Pacchioni scored a seventh-place finish. The team improved for the following season; the team fielded Pacchioni, considered one of the favorites, rookie Simone Rebai. Pacchioni managed to finish third in the standings. For the Masters of Formula 3 Rebai was replaced by Roberto Colciago. Coming over from RC Motorsport Colciago managed to beat regular driver Pachioni by placing seventh compared to Pachioni's 25th place. After winning the Formula Alfa Boxer championship in a Tatuus chassis Tony Kanaan joined the Tatuus Formula 3 team. Kanaan scored one win and was the best foreign driver in the Italian championship finishing fifth in the final standings. After this season, Tatuus focused on Formula Renault. In 1993 Gianfranco De Bellis became co-proprietor. Tatuus then-on focused on producing Formula Renault cars; the Tatuus RC95 was the first Formula Renault car made by Tatuus. The Tatuus factory team fielded three drivers, Italian Rino Mastronardi, Norwegian Tommy Rustad and Brazilian Enrique Bernoldi.
The team competed in the Eurocup Formula Renault, Tommy Rustad won three races during the inaugural season for the team. The first title for the Tatuus factory team and chassis came in 1996. Enrique Bernoldi took the title. Teammate Danilo Cascio was places seventh. David Cook entered a Tatuus customer car in the British Formula Renault championship. In this competitive championship Cook beat Darren Turner to the 1996 title. Other customer Tatuus chassis were entered in the French Formula Renault, Antoine Brousseau achieved a second place in the championship. A Tatuus chassis took the title in the German Formula Renault with driver Alexander Müller. 1997 was a successful for the team and the chassis. The team scored a one-two finish in the European championship. Jeffrey van Hooydonk and Max Busnelli were a class on their own securing the first and second place in the championship; the top ten were three Martini cars. Three Tatuus customer entries filled the podium in the German championship. Robert Lechner won the title in front of Michael Schröter.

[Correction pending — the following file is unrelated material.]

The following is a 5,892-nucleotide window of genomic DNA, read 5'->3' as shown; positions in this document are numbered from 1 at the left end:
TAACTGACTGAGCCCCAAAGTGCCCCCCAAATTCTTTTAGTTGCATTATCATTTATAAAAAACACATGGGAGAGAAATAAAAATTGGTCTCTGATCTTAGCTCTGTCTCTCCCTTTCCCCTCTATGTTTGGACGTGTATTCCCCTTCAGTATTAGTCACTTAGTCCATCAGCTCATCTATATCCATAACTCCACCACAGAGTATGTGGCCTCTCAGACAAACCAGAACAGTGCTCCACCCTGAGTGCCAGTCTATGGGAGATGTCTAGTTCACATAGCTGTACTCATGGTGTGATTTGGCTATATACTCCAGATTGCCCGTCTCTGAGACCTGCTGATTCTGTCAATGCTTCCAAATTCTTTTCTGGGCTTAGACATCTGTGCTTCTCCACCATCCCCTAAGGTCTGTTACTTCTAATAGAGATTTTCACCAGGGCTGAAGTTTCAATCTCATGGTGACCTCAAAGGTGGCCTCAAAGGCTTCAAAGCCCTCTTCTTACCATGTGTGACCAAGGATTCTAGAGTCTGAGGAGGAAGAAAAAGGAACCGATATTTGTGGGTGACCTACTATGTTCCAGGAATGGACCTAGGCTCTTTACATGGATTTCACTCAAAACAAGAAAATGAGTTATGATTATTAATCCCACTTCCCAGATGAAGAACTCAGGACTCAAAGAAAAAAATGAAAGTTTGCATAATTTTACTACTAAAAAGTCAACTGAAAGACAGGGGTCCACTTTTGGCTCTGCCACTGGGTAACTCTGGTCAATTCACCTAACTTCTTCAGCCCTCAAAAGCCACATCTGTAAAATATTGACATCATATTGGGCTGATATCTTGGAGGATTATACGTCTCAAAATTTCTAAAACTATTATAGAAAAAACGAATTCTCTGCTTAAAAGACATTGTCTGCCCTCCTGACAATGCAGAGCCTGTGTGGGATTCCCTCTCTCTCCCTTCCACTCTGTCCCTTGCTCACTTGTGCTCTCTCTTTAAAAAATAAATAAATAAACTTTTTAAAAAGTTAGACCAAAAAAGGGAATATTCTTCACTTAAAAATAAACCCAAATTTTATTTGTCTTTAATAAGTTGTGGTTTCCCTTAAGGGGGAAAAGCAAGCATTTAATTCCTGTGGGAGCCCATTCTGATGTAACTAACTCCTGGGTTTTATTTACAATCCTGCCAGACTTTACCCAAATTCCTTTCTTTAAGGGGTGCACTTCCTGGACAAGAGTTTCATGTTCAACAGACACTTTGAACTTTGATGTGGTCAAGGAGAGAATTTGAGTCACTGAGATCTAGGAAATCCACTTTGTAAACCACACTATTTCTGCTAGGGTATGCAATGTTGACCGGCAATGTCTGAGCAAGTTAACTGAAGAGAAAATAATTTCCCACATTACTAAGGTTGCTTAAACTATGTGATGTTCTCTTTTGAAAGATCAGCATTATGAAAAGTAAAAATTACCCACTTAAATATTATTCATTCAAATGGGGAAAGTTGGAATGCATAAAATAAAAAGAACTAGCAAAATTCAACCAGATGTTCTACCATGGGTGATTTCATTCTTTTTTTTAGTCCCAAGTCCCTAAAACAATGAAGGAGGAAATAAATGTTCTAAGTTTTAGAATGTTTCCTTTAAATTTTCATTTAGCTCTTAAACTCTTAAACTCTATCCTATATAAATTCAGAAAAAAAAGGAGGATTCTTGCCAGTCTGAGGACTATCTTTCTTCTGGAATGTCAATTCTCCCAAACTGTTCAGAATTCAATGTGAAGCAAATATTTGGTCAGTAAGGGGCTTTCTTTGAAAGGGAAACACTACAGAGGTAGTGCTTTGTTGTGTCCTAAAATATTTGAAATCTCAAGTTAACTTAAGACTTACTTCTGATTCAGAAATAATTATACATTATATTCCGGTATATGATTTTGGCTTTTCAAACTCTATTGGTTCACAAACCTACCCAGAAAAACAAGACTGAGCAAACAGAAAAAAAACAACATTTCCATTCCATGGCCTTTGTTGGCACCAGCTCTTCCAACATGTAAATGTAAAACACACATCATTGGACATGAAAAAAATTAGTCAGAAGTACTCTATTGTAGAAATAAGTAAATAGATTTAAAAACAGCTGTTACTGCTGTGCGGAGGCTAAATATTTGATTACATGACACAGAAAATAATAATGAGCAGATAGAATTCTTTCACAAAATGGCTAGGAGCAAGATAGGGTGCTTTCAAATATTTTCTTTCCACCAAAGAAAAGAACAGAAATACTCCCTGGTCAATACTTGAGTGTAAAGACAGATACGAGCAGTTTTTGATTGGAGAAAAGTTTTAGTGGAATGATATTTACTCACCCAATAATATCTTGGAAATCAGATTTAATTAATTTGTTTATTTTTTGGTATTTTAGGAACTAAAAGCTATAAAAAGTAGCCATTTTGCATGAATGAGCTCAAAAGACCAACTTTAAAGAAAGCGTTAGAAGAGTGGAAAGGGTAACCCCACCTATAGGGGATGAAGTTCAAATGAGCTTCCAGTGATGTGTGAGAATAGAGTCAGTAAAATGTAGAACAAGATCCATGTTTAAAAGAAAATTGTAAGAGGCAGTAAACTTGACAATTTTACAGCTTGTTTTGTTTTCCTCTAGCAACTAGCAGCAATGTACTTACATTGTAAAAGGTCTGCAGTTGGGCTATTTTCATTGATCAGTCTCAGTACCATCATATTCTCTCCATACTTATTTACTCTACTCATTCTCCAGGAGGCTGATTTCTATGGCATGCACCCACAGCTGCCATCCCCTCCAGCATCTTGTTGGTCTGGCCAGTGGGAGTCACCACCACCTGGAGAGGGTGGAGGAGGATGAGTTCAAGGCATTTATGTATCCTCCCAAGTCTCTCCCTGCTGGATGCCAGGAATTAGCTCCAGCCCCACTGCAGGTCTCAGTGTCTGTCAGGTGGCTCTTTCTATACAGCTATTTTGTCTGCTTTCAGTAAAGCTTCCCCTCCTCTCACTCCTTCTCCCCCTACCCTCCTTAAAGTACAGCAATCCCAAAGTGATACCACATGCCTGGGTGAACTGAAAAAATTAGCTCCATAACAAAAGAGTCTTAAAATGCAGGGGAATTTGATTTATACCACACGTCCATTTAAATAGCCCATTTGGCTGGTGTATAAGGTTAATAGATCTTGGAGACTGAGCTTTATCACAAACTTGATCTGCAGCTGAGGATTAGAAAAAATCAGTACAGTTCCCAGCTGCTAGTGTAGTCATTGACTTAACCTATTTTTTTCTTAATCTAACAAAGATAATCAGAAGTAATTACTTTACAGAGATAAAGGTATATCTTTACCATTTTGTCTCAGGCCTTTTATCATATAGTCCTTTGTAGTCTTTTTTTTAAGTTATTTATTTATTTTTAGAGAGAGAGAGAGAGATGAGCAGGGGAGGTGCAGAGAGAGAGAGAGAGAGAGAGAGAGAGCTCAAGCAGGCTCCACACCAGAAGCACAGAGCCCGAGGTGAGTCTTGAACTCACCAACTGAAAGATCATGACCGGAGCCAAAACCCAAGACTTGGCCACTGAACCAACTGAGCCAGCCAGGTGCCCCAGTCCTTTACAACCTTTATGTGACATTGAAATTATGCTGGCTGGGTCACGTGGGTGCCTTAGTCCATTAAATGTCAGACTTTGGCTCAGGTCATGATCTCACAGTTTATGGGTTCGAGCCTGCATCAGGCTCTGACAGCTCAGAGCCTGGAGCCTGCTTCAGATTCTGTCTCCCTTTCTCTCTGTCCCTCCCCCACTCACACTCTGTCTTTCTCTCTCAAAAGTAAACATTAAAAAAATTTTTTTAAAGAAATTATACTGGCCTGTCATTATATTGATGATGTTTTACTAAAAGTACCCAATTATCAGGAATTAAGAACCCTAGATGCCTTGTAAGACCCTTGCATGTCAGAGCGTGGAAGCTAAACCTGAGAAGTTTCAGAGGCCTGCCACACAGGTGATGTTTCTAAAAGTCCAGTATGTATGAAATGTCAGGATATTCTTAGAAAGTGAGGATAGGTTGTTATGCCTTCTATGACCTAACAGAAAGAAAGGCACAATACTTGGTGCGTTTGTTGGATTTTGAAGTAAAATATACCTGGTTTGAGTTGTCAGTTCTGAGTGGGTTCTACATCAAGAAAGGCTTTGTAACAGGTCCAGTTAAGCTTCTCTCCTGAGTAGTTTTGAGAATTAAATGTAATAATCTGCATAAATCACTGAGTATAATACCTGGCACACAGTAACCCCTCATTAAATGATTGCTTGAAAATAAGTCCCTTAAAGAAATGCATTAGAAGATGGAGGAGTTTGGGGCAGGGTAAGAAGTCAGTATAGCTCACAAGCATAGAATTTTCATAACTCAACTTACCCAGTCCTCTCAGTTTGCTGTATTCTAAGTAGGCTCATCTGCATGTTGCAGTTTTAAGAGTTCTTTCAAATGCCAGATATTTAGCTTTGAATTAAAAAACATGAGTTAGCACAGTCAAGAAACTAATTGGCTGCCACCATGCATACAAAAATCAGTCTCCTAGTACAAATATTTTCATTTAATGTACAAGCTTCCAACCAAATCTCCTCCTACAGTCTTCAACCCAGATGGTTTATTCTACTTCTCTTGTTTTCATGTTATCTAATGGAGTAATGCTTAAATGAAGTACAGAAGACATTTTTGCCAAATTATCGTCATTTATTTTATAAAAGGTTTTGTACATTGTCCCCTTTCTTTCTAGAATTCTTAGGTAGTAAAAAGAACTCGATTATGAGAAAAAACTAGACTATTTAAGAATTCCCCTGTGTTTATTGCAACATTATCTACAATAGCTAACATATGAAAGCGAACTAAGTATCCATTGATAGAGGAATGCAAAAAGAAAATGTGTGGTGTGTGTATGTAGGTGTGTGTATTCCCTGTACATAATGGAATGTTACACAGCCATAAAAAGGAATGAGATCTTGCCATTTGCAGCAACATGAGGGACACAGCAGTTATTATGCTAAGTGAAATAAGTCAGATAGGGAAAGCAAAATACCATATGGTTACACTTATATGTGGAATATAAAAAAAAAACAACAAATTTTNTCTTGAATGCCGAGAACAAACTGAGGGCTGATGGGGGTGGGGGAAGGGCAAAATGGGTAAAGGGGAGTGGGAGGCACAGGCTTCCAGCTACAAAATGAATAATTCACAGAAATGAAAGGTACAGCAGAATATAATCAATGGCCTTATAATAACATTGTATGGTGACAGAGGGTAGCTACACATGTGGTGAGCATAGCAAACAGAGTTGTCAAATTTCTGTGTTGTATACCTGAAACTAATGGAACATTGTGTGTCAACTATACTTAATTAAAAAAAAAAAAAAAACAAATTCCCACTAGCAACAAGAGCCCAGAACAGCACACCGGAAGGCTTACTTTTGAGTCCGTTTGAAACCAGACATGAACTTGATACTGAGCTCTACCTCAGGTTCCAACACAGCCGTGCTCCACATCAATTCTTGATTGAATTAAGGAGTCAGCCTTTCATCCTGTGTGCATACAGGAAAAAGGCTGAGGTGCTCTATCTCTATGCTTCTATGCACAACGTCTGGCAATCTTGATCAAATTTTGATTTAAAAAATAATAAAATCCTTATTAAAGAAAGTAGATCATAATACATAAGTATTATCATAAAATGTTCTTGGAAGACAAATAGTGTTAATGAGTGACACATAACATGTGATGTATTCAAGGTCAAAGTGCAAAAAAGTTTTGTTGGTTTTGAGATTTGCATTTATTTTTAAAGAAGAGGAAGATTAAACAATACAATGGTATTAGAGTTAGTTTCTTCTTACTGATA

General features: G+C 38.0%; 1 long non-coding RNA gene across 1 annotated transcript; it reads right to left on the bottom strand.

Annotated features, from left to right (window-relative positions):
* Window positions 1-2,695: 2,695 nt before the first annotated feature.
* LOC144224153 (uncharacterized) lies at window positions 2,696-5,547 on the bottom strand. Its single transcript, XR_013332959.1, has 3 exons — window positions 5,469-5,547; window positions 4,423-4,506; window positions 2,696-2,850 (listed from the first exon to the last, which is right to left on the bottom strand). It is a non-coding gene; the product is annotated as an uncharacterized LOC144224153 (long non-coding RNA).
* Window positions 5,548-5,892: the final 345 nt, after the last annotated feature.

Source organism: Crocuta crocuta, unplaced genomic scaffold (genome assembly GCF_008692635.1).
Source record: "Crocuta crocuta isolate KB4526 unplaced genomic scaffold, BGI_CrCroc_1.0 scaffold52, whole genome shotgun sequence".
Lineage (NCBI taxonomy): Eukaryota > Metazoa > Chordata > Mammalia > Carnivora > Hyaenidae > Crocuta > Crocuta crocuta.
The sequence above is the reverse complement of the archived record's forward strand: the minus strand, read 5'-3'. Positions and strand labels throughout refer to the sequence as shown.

Marc Hynes, driving a customer Tatuus, won the British title. The French championship, was a different story. France, home of Mygale and Renault, had the most competitive Formula Renault championship. Benoît Tréluyer driving a Tatuus was placed sixth in the championship standings, scoring one win and four podium finishes out of 17 races. Tatuus again was the chassis to beat in the European and German championships. Lucas Lasserre managed to achieve a third place in the French championship, behind two factory entered Mygales. Tatuus again dominated the British championship in 1999 with Tatuus chassis winning 12 out of 13 races, Antônio Pizzonia took the title. Tatuus customer entries won the European and German championships. Lucas Lasserre now took the title in the prestigious French championship. In heavy competition between Mygale and Tatuus, Tatuus prevailed winning 14 out of 21 races. For the 1997 racing season Tatuus made its debut in the USF2000. Rino Mastronardi won the second race of the season in the streets of St. Petersburg.
Starting third, Mastronardi managed to finish in front of Buddy Rice. This, was the only outing of Mastronardi; the rest of the season the team fielded Giuliano Losacco. Tatuus finished second in the manufacturer standings scoring 40 points, behind Van Diemen who scored 93 points. For the following season Tatuus supplied other teams with race cars as well as running the factory team. Factory driver Ryan Hampt